Superglue is a nono! - it was designed for sticking together peoples not papers and you mind wind up with a cool yet useless bodymod.

Step 2: Spark Up

This is the hard part... ideas. Pick out what you want to make, it could be a doodle or something you saw on tv or any number of things. Drawing it out from front and side also helps when we switch to a 3d program but be a pirate: they are only guidelines.

I'm going to use this little hairy fella that keeps popping up in my doodles - kinda a cross between doramon and a yeti O_o I'd previous turned him into a stencil for *cough* tshirt making purposes :p

Step 3: Get Your Vectors On.

Now we need to translate your ideas into 3d using the modelling program. As a general rule of thumb work off the K.I.S.S. theory as the more complex you make it, the more trouble you are making for your self. Boxes are better than spheres and try and keep the vector count to a minimum.

Also, make sure that all your shapes are closed and connected together or you'll get angry red lines in pepakura that means that you wont be able to join the two edges together.

Step 4: Unfold

Having saved your model we now switch to pepakura designer. Loading it up you are presented with a split view, one half showing the model in 3d and the other one showing what it is going to look like on the page.

Click the magic button "unfold" and most of the legwork is done for you - the 3d is crunched down into net shapes based on whole objects. Sometimes pepakura doesnt think the way we do so you can tweak the parts using the seam and flap tools to make it more logical. If there are any red lines shown on the 3d side then that means that the points arent aligned properly and there will be a seam on the part. The only way i know to jigger this is to go back into the 3d modelling software and re-plot that point and the vertexs linked to it.(annoying O_o)

You can also rotate and englarge the project to best fit an a4 peice. If the parts are going to be too small and fiddly at this scale you can always enlarge so it fits more than one piece of paper but aim not to have the parts straddling an edge.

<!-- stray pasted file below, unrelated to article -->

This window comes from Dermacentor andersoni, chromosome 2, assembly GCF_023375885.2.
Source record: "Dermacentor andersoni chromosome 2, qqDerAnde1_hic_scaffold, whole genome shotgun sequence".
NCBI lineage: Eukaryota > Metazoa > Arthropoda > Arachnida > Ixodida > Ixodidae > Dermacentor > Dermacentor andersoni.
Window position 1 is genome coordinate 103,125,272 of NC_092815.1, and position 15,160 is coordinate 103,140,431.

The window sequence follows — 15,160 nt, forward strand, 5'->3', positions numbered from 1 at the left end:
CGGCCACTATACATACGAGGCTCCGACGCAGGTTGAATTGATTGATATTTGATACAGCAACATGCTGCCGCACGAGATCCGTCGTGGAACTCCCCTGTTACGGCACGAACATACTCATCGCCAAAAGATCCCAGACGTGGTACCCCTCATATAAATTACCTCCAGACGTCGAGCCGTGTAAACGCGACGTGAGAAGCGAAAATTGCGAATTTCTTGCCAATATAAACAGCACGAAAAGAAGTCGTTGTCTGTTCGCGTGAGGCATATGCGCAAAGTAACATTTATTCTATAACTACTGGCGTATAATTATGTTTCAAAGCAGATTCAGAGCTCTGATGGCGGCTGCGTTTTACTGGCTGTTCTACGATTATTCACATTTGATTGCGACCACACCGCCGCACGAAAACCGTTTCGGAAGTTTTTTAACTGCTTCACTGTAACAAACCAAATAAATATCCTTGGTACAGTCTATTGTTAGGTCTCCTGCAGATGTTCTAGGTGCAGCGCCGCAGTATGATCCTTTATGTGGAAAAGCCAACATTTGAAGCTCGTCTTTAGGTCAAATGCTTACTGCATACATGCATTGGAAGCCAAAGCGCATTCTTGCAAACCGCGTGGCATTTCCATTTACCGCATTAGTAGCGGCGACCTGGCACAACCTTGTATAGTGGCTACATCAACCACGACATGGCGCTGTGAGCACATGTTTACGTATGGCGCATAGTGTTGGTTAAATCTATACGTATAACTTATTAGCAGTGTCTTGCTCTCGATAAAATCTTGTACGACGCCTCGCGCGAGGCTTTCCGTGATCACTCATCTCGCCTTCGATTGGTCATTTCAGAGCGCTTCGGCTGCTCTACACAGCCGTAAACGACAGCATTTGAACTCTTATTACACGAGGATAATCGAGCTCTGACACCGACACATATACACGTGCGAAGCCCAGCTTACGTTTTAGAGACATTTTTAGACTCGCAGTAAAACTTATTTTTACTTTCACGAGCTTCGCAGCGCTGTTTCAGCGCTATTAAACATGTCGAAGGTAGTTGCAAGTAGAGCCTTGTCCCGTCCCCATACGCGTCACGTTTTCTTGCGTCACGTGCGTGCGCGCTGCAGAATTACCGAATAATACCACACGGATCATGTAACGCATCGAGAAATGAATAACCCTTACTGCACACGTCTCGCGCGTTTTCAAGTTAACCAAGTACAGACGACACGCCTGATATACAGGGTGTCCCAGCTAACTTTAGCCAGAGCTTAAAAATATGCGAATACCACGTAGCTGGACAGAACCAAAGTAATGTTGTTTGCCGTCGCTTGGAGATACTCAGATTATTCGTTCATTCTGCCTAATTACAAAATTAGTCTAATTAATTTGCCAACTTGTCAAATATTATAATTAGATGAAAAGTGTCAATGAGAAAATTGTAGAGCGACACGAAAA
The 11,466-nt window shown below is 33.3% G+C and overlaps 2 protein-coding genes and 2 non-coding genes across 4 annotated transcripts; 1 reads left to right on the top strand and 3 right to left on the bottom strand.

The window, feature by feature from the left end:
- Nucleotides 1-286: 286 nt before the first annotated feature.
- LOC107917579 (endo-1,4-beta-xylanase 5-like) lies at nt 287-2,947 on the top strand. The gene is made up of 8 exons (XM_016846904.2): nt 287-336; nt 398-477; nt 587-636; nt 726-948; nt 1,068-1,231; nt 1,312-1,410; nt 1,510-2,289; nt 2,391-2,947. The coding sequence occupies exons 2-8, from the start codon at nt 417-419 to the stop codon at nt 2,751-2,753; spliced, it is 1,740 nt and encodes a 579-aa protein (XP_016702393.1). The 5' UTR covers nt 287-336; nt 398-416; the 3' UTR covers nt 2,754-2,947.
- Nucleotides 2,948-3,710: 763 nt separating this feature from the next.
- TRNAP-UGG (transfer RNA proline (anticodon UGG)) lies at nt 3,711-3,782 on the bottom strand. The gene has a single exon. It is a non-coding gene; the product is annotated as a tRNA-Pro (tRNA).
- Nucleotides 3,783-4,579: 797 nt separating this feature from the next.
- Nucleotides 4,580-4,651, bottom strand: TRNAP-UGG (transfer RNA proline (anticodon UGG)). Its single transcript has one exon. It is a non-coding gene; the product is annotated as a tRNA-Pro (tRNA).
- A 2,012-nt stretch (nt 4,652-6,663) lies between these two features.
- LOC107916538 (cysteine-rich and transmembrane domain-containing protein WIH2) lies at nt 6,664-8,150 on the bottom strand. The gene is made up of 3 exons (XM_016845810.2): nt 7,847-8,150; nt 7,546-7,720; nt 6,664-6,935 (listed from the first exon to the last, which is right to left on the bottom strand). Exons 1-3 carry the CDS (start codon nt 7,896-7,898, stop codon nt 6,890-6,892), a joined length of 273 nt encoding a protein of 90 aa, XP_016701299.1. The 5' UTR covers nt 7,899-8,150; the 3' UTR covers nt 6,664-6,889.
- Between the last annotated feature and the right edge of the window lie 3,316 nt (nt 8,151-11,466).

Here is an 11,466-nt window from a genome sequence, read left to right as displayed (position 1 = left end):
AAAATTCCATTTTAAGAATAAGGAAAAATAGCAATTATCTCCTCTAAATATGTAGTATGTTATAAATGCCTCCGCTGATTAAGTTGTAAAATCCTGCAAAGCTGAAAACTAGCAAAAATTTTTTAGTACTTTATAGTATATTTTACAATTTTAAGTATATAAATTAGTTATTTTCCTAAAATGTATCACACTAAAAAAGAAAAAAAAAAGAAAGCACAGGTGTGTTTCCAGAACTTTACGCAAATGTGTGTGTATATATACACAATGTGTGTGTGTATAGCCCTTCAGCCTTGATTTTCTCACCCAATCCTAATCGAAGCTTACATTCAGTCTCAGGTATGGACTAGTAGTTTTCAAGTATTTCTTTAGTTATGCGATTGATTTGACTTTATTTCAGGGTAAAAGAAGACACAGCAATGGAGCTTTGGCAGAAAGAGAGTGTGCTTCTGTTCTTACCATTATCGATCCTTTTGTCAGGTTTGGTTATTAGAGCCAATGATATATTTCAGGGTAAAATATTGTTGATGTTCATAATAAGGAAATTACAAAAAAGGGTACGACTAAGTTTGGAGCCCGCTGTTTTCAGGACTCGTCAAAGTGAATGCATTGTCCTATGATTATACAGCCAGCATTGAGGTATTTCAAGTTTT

Once you are all sorted with this you can add in textures (which i am a bit hopeless with) and finally move onto printing. If you are going to paint your toy then it is best to turn off the textures (in the "both windows" tab), leaving just the phite of the paper.

The Shareware version of pepakura designer does not allow you to save your projects, meaning that you have to unfold the model every time you want to print off a copy and the part and flap arrangement is different every time O_o. However there is a function that isnt locked that allows you to copy the 2d page view onto the clipboard, so you can paste it into a graphics program and save it that way. This is a "quick fix" solution as you can then further edit it in photoshop or whathaveyou but will have to go throught the intital steps if you want to make any major changes.

If you are wanting to use this program a lot i would suggest splashing out and buying a key. Its not much and its a way of saying thanks (and i am in no way endorsed by the makers of pepakura designer, i just have ethics every once in a while :p)

Step 5: Get Crafty

Now is the time to make your beast in rl. Be careful to cut out everything to the outlines, not forgetting the flaps. If you are using quite thick paper/card i reccomend lightly scoring across the folds before folding them a little way to give you a start.